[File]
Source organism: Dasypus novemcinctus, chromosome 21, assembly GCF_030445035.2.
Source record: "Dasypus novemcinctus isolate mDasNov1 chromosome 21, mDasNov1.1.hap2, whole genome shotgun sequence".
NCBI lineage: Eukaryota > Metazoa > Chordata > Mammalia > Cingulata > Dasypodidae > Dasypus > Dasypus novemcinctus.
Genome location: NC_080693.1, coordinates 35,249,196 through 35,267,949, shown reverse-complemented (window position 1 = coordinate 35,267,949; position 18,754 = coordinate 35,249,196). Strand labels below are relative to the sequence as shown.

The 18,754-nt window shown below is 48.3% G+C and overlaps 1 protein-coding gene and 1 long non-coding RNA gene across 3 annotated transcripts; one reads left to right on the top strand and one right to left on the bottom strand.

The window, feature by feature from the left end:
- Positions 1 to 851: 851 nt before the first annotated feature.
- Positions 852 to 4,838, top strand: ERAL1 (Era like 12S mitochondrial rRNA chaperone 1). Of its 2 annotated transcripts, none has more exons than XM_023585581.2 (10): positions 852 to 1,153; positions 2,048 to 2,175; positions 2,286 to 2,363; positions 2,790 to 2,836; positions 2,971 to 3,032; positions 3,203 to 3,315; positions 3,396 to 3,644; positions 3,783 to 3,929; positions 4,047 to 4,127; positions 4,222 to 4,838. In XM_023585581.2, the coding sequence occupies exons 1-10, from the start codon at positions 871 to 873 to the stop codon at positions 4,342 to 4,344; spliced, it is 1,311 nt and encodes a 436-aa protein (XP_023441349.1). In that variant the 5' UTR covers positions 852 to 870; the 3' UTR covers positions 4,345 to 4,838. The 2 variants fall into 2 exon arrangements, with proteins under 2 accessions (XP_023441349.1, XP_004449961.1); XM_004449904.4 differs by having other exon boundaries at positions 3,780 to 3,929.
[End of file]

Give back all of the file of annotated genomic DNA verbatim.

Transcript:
Source organism: Dasypus novemcinctus, chromosome 21, assembly GCF_030445035.2.
Source record: "Dasypus novemcinctus isolate mDasNov1 chromosome 21, mDasNov1.1.hap2, whole genome shotgun sequence".
NCBI lineage: Eukaryota > Metazoa > Chordata > Mammalia > Cingulata > Dasypodidae > Dasypus > Dasypus novemcinctus.
Genome location: NC_080693.1, coordinates 35,249,196 through 35,267,949, shown reverse-complemented (window position 1 = coordinate 35,267,949; position 18,754 = coordinate 35,249,196). Strand labels below are relative to the sequence as shown.

The 18,754-nt window shown below is 48.3% G+C and overlaps 1 protein-coding gene and 1 long non-coding RNA gene across 3 annotated transcripts; one reads left to right on the top strand and one right to left on the bottom strand.

The window, feature by feature from the left end:
- Positions 1 to 851: 851 nt before the first annotated feature.
- Positions 852 to 4,838, top strand: ERAL1 (Era like 12S mitochondrial rRNA chaperone 1). Of its 2 annotated transcripts, none has more exons than XM_023585581.2 (10): positions 852 to 1,153; positions 2,048 to 2,175; positions 2,286 to 2,363; positions 2,790 to 2,836; positions 2,971 to 3,032; positions 3,203 to 3,315; positions 3,396 to 3,644; positions 3,783 to 3,929; positions 4,047 to 4,127; positions 4,222 to 4,838. In XM_023585581.2, the coding sequence occupies exons 1-10, from the start codon at positions 871 to 873 to the stop codon at positions 4,342 to 4,344; spliced, it is 1,311 nt and encodes a 436-aa protein (XP_023441349.1). In that variant the 5' UTR covers positions 852 to 870; the 3' UTR covers positions 4,345 to 4,838. The 2 variants fall into 2 exon arrangements, with proteins under 2 accessions (XP_023441349.1, XP_004449961.1); XM_004449904.4 differs by having other exon boundaries at positions 3,780 to 3,929.